Yesterday I did something rather out of character in voting against my Party during a series of votes on the Brexit Bill. This breaks my very long-standing loyal voting record and some have suggested that this represents my attempt to frustrate Brexit.
To reassure you, I would point you to my voting record since the Referendum, which indicates my support for triggering Article 50 (which in my view is irrevocable) and beginning the Brexit negotiations. So what triggered my rebellious behaviour? A New Clause to the Bill that would have ensured Parliament had a vote on the final deal before it was signed.
In my speech I set out my arguments supporting this Clause, arguing that this vote would uphold the principle of our UK Parliamentary sovereignty that has been at the core of arguments to exit the EU; it would establish the principle of “equivalence” with other EU countries who rather bizarrely have a vote on the final terms of our deal whereas we do not. It would reaffirm the principle of representation – as democratically elected MPs it is my view that our role is to represent our Constituents and hold the Government to account.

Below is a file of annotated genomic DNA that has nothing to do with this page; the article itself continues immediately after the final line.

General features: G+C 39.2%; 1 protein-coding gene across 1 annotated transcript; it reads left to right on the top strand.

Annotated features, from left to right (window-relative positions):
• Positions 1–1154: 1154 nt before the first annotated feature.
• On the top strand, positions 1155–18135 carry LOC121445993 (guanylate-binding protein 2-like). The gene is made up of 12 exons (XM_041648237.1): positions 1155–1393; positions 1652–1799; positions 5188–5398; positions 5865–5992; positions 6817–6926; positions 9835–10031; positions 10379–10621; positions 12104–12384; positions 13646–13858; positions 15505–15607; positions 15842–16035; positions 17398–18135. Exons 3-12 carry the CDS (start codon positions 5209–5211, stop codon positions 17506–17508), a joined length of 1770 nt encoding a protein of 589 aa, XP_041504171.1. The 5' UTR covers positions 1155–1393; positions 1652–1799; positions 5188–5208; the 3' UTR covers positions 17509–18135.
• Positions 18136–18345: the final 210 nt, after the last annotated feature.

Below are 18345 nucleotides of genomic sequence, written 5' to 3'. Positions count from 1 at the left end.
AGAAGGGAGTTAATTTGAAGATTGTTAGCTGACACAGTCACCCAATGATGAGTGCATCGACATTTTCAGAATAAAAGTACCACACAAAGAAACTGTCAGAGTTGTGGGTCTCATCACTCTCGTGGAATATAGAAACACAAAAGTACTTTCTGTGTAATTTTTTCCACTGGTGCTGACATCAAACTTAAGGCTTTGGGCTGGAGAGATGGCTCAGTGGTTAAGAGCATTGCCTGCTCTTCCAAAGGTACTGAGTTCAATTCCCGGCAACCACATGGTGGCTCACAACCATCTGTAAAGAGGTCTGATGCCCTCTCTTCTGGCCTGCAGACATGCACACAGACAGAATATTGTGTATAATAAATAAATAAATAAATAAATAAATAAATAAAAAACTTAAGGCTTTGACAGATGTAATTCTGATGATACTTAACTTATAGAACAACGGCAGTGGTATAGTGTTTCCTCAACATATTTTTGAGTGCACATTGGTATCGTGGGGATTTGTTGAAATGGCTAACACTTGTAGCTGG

During the course of the debate, the Minister was unable to provide the clarity on the vote we had been looking for, so a vote was triggered and so I voted for the change, knowing we would not win but feeling that it was important to vote according to my principles. I explained my vote to our superb Prime Minister in later votes yesterday evening and assured her that unlike many MPs I have never felt the need to rebel and I do not intend to make a habit of it.
During my speech I also suggested that a very few MPs who are using almost old Testament language to advocate Brexit at any price are acting like jihadis and if you had hours on your hands to listen to the debates of the last few days and months, you might be tempted to agree. For something so deadly serious for our country and so important to get right to be reduced to a barrage of anti-European, fact-free polemic is highly irresponsible and I cannot think of a negotiation at a personal, political or national level that succeeds when started by insulting and belittling the other people round the table with whom we have to do business.
It’s time to get real, get sensible and get going on Brexit.